All nonexempt workers must be paid overtime at what rate?
This is any fixed, recurring period of 168 hours
Comp-Time or Compensatory Time
In general, overtime must be paid in cash, however, public-sector employers may grant this instead of cash?
According to the the Fair Labor Standards Act (FLSA) covered nonexempt workers are entitled to a minimum wage of not less than ___ an hour
To be covered by FLSA private-sector employers must be engaged in interstate commerce or retail service firms must have two or more employees and gross sales of at least $500,000 per year.
Under FLSA penalties for violations can include up to three years of back pay for these types of violations
Employers of tipped employees must pay a cash wage of at least this per hour if they claim a tip credit against their minimum wage obligation
Portal-to-Portal Act, 1947
General rules for hours worked are defined by this act
Employee Commuting Flexibility Act of 1996
This 1996 amendment to the Portal-Portal Act clarifies that commuting time is not paid work time, even when the employer is using a company vehicle.
Travel pay
Pay typically paid to nonexempt workers for the time they spend traveling to or between work assignments.
Equal work
This is defined by four factors, equal skills, equal effort, equal responsibility and equal working conditions
Equal Pay Act of 1963
Requires that men and women be paid the same for performing substantially similar jobs with limited non-gender exceptions (e.g., merit and seniority).
Merit Increase
An increase to an individual’s base pay rate based on performance.
Job Classification
A group of positions sufficiently alike in respect to their duties and responsibilities to justify a common name and similar treatment in selection, compensation, and other employment processes.
Skill-based Pay
A person-based remuneration system based on the repertoire of jobs an employee can perform rather than the specific job that the employee may be doing at a particular time.
Extra pay for not taking sick leave.
Exempt Employee
An employee who is not covered by the provisions of the Fair Labor Standards Act. Most professional, administrative, executive, and outside sales jobs fall into this category.
To be covered by the FLSA a business must have annual gross sales of over how much money?
Time and a half
The FLSA requires that nonexempt employees be paid what rate over the standard wage for each hour they work over 40 hours a week.
Piece-Rate System
One in which an employee is paid for each unit of production.
Pay Compression
A situation in which pay differences among individuals with different levels of experience and performance in the organization becomes small.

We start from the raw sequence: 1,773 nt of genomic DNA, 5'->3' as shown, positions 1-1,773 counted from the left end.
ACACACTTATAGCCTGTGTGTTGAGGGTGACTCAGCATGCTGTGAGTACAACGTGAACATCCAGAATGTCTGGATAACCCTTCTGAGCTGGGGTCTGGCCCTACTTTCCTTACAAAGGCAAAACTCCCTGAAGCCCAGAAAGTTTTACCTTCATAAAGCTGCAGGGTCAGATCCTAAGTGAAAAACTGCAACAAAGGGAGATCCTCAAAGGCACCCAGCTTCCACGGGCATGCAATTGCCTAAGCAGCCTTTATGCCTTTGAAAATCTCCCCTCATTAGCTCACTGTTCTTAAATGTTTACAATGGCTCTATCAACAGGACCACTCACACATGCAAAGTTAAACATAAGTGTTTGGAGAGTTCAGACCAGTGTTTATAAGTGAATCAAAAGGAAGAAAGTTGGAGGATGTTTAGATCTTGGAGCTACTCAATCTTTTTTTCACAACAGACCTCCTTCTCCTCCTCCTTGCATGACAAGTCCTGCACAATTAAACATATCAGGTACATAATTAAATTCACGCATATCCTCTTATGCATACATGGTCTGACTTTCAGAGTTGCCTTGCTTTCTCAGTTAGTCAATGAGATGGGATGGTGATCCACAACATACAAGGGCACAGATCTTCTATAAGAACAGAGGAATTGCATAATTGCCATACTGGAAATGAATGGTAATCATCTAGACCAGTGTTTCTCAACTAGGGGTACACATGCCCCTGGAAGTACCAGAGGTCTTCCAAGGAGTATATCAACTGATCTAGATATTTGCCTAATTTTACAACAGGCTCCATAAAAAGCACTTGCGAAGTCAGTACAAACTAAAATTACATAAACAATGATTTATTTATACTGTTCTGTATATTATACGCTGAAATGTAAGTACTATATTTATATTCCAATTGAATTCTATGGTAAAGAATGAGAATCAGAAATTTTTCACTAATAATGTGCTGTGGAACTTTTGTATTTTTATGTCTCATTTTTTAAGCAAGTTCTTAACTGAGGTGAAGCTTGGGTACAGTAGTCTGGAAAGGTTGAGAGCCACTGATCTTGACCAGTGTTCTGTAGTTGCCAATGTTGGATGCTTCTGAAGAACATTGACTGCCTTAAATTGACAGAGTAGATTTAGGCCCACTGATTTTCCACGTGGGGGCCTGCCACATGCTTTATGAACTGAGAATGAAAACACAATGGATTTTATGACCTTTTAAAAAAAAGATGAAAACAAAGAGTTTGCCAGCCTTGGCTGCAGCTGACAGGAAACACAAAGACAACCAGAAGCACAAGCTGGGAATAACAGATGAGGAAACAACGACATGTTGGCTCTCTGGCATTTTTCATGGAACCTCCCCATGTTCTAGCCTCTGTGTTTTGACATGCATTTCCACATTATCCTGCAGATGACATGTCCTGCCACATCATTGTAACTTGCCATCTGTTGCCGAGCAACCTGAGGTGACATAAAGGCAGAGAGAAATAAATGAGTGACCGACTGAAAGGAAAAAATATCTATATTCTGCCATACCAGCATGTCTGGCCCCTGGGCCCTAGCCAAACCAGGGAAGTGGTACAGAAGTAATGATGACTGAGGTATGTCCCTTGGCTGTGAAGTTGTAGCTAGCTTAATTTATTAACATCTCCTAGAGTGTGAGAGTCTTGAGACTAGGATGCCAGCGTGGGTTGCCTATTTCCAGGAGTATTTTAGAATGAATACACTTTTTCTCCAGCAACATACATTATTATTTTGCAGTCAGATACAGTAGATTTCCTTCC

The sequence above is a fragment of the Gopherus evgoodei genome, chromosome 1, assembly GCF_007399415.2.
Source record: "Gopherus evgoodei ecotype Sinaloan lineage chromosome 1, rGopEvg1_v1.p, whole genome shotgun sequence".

An incumbent paid below the range set for the job.
Fair Labor Standards Act (1938)
Aka the Wage and Hour Law
Portal-to-Portal Act (1947)
This act defined the general rules for hours worked and the determination of on-call/standby time, preparatory/concluding activities, waiting time and meals and breaks.
Total compensation
All forms of financial returns that employees receive from their employers
base pay
The basic monetary compensation that an employee receives, usually as a wage or salary.
Payments calculated on the amount of time worked
Consistent payments made each period regardless of the number of hours worked in the period.
Variable Pay
Compensation linked to individual, team, or organizational performance.
Equity Theory
A pay fairness theory that states that people form equity beliefs by comparing their outcome/ input ratio to that of a referent other
J Stacy Adams
Who proposed Equity theory?
Entitlement Philosophy
Assumes that individuals who have worked another year are entitled to pay increases, with little regard for performance differences.
Pay-for-Performance Philosophy
Requires that compensation changes reflect individual performance differences.
Meet the Market
Attempting to balance employer costs and the need to attract and retain employees. “aka market rate or going rate”
Lag the Market
Paying all that the firm can afford. Taking advantage of the abundant supply of potential employees in a loose labor market. “aka pay followers”
Lead the Market
Paying for higher qualified, more productive workers. “aka pay leaders”
Knowledge-based pay
A system of salary differentiation based on the formal education, related experience or specialized training a professional employee has that qualifies the individual to deal with specific subject matter, or work effectively in a specific field
The Fair Labor Standards Act (FLSA)
This is the most significant law affecting compensation
Fair Labor Standards Act (FSLA) of 1938
This act requires overtime (1½) pay for hours over 40 hours
Non-exempt Employees
Employees who must be paid overtime under the Fair Labor Standards Act.
Non-exempt employees must be paid this for all hours worked over 40 regular hours in a workweek
Compensatory Time Off (Comp Time)
Hours off regular work time given to an employee in lieu of payment for extra time worked.
Davis-Bacon Act of 1931
This act requires contractors and subcontractors on federally funded construction projects in excess of $2000 in the U.S. to pay wages and benefits at least equal to those prevailing in the area where the work is performed.
Walsh-Healy Public Contracts Act
This act requires that time and a half be paid for work exceeding eight hours a day and 40 hours a week for manufacturers and suppliers of goods for federal government contracts in excess of $10,000
McNamara-O’Hara Service Contract Act
This 1936 act extended the concept of prevailing wage to manufacturers and suppliers of services for federal government contracts in excess of $10,000.
Makes revenue and private-letter rulings that interpret tax legislation
Private-letter rulings
Type of IRS ruling that addresses only specific a taxpayer or organizations requesting the ruling
Revenue rulings
Type of IRS ruling that is published as general guidelines to all taxpayers or organizations
This method of job evaluation is one of the simplest to administer
Market Pricing
Use of pay survey data to identify the relative value of jobs based on what other employers pay for similar jobs.
Job Family
A group of jobs having common organizational characteristics.
Broad banding
The practice of using fewer pay grades having broader pay ranges that in traditional systems
Red-Circled Employees
An incumbent (current jobholder) who is paid above the range set for the job.
Green-Circled Employees
An incumbent who is paid below the range set for the job.
Compensable factors
Elements of a job for which the organization is willing to pay.